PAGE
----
More pet owners than ever opting to feed their pets as well as they feed themselves
In the retail business, it's no longer good enough to just be the right store in the right place at the right time. Even when demand for the products you sell is soaring, you're working harder than ever just to survive. Brick and mortar can feel like a ball and chain.
So it's downright energizing to hear how Garden Home resident Barb Cantonwine, president of Healthy Pets NW, intends to perish doubt and outdo the Walmart of Washington State, aka — Amazon.
Cantonwine runs three pet supply stores in Portland. One in the Woodstock neighborhood, one in the Hawthorne neighborhood and the store in Multnomah Village at 3612 S.W. Troy St. The stores feature natural alternatives to mass market pet foods and supplies. Owners these days are willing and able to pay more for better products for their pets. So demand for the line of products at Healthy Pets NW stores keeps increasing.
"This business has continued to grow but it has changed," Cantonwine said. "It's growing but it's growing in online sales and sales at the big box stores. That makes it kind of hard for the smaller, independent stores like ourselves to compete."
"We're always being creative and we offer above and beyond," she said. "The customer service here is something you don't get when you're clicking on boxes on the internet to get food and supplies for your pet.
"The in-store knowledge base of all of our employees means you can ask questions. You can't do that if you go online. We do have a lot to offer above and beyond but it's tough and online shopping is definitely cutting into the moms and the pops."
The other thing you can't get online when it comes to the care and feeding of your pet is advice.
"There are times when we've had employees spend half an hour to 45 minutes with a customer just discussing all the different options. I've been there when somebody will bring their pet in because they've got a little hot spot or an irritation on a paw," Cantonwine said before pausing.
"No that we're vets," she emphasized, pointing out that her employees have the experience to answer basic pet health questions, especially when an ailment may be food-related.
"A lot of things we see can be caused by diet," she explained. "One of the big (causes) is grains. And food with bad ingredients. We see a lot of it."
"Bad ingredients" is why she got into the business. Her sister Julie Cantonwine opened the first Healthy Pets NW store in 2000. Seven years later, Barb opened the Multnomah Village store.
"We definitely felt like there was a need for products that were a little more dedicated to healthy pets," she said. "Food with really good ingredients, good, solid, quality protein. You weren't finding that in pet food with a lot of grains and a lot of really cheap ingredients."
A pet supply store featuring natural products was the logical extension of the health food store for humans.
"Absolutely. Definitely. That is kind of how it progressed," Cantonwine said. "As we started thinking about changing our diet and looking at the ingredients in our diet, we did the same for our pets. My sister was looking for some supplements that were not chemical and not toxic and they were hard to find. So that's one of our things. We offer products without chemicals and without toxic ingredients."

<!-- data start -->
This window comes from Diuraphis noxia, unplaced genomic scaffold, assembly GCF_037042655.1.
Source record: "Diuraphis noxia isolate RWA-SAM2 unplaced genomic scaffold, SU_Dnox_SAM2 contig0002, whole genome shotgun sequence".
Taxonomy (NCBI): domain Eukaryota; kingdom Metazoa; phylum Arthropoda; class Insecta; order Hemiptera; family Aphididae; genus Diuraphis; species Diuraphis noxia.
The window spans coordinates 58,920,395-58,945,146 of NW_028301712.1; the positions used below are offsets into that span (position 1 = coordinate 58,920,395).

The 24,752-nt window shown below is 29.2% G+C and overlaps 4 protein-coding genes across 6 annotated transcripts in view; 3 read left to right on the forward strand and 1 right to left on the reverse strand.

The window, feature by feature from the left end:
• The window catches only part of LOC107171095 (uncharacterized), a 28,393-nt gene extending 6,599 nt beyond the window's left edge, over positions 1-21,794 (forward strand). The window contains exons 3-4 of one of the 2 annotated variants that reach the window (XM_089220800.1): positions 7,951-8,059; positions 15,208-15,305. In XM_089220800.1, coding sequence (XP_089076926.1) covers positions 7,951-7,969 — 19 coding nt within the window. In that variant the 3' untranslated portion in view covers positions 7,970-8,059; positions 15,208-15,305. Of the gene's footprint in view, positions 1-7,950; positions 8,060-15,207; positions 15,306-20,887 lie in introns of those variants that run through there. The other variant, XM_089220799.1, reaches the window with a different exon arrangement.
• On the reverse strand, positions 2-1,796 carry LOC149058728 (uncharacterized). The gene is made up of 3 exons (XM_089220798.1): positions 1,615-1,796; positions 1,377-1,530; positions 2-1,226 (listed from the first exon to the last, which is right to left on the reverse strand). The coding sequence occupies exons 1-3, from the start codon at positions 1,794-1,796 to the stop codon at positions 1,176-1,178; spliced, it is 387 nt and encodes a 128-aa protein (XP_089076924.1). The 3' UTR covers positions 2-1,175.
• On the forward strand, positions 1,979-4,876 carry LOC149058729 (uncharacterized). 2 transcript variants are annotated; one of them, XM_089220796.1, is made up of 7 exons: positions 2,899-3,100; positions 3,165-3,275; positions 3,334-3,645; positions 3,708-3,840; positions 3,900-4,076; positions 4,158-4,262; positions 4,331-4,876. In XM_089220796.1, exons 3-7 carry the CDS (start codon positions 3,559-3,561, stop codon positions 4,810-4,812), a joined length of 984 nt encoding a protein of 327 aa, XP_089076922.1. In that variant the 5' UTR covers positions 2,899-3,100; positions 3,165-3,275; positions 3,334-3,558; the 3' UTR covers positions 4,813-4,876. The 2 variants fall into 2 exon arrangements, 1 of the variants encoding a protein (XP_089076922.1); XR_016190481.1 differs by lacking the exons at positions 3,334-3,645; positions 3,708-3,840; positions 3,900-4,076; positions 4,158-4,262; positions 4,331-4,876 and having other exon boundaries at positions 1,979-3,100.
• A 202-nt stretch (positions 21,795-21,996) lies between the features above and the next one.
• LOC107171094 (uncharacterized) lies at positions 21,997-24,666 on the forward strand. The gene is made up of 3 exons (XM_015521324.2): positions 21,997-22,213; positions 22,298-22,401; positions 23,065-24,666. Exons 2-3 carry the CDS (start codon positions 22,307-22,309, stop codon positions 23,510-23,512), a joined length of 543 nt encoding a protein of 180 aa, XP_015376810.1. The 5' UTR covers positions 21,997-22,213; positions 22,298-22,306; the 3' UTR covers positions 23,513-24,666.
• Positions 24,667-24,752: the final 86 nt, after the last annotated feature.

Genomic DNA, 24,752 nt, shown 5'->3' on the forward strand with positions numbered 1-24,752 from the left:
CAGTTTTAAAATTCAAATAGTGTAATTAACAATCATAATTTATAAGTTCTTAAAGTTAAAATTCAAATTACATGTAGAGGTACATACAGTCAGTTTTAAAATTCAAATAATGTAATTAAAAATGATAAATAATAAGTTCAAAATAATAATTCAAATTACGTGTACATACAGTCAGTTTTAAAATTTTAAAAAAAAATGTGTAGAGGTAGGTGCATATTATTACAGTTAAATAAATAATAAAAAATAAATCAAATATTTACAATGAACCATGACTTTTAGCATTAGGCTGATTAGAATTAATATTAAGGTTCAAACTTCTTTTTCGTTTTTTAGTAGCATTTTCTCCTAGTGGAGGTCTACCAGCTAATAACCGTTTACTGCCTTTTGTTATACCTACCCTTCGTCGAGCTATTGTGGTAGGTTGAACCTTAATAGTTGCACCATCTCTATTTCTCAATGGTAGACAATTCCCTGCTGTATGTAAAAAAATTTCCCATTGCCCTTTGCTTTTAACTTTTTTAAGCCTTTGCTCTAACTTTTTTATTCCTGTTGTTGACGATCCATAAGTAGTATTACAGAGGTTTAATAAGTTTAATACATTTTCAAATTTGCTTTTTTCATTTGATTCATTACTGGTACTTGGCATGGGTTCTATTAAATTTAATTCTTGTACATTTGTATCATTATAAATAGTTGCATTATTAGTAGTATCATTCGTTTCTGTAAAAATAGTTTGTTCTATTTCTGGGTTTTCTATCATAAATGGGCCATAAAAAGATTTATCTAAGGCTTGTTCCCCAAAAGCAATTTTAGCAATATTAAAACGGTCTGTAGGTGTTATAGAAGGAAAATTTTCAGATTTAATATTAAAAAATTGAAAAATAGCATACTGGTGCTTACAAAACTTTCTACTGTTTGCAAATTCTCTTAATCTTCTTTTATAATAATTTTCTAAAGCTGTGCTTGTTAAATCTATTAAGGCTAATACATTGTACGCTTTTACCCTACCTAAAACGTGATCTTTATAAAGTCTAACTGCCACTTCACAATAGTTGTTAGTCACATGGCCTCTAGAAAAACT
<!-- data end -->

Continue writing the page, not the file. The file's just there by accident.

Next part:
Another big part of Cantonwine's competitive strategy is community activism. She's on the board of the Multnomah Village Business Associaiton, testifies before City Council and helped organize a new coalition of 12 independent pet supply stores in Portland.
She knows consumers might prefer lower prices for lesser products for their pets. She has heard it asserted that the price of the pet products sold at Healthy Pets NW is prohibitive. She's not buying it.
"It's misinformation, but it is very much believed that we're more expensive," Cantonwine said. "One thing that I tell people though, is if you pay a little bit more for the quality ingredients, your pet doesn't use as much of this food because it's all usable nutrition. There's not a lot of grains and those things that all are just wasted out of the body. They utilize all of the nutrition that's in the food. So sometimes that balances out (the higher cost)."
Cantonwine and crew must be doing something right in the business. There are six employees at the Multnomah Village store and 13 more at the other locations. Cantonwine and her husband and business partner, Michael Carroll, oversee operations and as often as possible travel to inspect the "kitchens" where the food they feature is produced. Cantonwine's daughter, Chandra Howard, manages the Southwest Troy Street location, while daughter Dusty Smith is operations manager for the three stores and granddaughter, Alexis Barnes, was just named assistant manager at the Hawthorne store.
Asked if expansion is a possibility, she laughed and said, "Part of being a small business owner is always, everywhere we go we're looking at buildings; we're looking at lease signs but you know, with 12 healthy pet food stores, the Portland market is kind of over-saturated."
WHAT CANTONWINE FEEDS HER DOG
"We feed our rescue dog Meadow (an English Shepherd mix) a rotational diet of a combination of dehydrated raw meat and canned food, and high quality meat treats. She definitely prefers meat, raw or otherwise, and turns her nose up at most veggies and fruits. She's about 12 years old but not showing many of the typical senior dog signs. She's mostly just slowing down a bit activity wise. She's quite healthy and, actually, I can count on one hand the number of times she's been to a vet in the 11 years we've had her."
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